At the time of writing this poem, Howard Buer was a Staff Sergeant. The poem was submitted to an [unknown] magazine by Buer’s sister-in-law and subsequently “found” by Janet Rattay who commented: “The longings are the same and will continue to be the message, even for the troops today”
I don’t care, Santa, what I get,
of material things, I mean.
The things that I now treasure most
are things which can’t be seen.
Time was, I’d forward look for ties
and gloves and socks to get
Now, Uncle Sammy gives me these-
I’m well supplied as yet.
And games are out, where I’m concerned;
I don’t have much time free,
No cigarettes, ‘cause I don’t smoke,
and liquor’s not for me.
I won’t be home the twenty-fifth,
But that is quite all right;
‘Cause if a party’s what I need,
I’ll have it another night.
But still, that isn’t what I want;
My needs are very few
The things I want are for morale
and can’t be had from you.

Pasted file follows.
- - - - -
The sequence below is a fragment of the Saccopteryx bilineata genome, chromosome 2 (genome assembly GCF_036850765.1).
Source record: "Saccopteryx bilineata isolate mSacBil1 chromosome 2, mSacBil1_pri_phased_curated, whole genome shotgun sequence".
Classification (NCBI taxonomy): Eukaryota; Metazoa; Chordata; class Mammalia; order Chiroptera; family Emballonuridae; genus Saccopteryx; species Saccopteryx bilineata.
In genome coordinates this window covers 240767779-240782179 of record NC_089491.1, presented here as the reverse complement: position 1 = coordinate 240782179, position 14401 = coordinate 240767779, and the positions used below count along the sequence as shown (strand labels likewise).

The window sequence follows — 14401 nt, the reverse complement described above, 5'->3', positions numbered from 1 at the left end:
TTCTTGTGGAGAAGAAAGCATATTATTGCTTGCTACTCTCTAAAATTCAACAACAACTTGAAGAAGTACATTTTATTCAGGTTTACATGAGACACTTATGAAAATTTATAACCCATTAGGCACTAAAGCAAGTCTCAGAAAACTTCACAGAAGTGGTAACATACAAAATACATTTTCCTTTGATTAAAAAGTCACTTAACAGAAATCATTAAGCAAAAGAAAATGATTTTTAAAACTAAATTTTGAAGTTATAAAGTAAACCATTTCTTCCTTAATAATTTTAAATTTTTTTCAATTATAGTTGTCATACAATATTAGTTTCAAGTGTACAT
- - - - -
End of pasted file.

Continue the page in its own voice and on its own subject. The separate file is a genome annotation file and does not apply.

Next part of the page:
I want assurance (that is all)
That “home” will “home “ remain;
That all my loved ones there will be
When I come back again.
This war, St. Nick, in not “for fun”-
There’s work that we must do
And when we back to this side come
We’ll find there’s work here, too.
I pray to God that our people
Will ne’er in chaos live
‘Cause that, dear Sant’, is why we fight
And why our lives we give.
I said before, I do not care
What Christmas to me brings,
If I can but come back to home
And find the saner things.
A mother’s touch, a sweetheart’s kiss,
The clasp of Dad’s firm hand,
A job for me (that’s all I ask)
From this, My Blessed Land.
Written in December 1944 by Howard Buer (Deceased)